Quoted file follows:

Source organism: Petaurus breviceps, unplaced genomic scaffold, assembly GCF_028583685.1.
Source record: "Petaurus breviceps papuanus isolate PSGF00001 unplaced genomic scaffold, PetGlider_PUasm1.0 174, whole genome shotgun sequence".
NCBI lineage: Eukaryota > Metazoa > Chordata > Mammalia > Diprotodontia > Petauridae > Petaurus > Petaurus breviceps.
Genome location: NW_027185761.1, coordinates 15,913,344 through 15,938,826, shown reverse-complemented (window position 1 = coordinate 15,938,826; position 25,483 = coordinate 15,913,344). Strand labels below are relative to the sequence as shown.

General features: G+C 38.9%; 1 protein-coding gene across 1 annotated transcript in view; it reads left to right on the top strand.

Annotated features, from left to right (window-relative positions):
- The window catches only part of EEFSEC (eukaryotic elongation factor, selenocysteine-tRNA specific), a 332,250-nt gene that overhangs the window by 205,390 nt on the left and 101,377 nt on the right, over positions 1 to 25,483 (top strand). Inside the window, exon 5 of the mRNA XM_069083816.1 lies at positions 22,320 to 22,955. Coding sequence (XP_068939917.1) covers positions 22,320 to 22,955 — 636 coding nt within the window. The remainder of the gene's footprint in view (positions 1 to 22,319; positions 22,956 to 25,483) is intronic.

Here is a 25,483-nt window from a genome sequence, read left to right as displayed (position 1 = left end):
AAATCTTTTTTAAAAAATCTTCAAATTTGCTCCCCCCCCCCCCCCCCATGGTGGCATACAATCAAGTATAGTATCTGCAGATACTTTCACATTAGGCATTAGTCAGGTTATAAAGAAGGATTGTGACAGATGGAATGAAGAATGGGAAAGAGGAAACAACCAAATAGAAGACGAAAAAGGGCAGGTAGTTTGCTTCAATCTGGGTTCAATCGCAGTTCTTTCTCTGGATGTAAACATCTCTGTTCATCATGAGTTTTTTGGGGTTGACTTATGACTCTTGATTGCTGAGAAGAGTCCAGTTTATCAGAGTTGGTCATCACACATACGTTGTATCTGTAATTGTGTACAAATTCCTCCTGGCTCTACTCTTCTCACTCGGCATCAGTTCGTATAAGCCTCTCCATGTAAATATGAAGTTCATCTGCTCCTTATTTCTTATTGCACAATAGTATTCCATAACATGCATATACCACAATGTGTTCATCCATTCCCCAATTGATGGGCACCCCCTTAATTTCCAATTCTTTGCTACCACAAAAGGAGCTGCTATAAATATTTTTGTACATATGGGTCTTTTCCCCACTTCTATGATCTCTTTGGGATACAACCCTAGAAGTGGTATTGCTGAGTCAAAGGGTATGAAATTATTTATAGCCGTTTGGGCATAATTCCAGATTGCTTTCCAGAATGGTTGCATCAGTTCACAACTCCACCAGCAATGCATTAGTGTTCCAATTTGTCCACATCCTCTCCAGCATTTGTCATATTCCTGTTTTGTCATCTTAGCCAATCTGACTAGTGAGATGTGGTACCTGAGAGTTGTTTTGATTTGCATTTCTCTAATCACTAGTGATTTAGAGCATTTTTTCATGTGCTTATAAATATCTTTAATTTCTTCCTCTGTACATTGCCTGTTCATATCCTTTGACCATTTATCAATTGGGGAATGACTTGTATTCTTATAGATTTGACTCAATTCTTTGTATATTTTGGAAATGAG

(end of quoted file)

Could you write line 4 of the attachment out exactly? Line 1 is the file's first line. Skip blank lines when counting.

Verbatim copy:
Genome location: NW_027185761.1, coordinates 15,913,344 through 15,938,826, shown reverse-complemented (window position 1 = coordinate 15,938,826; position 25,483 = coordinate 15,913,344). Strand labels below are relative to the sequence as shown.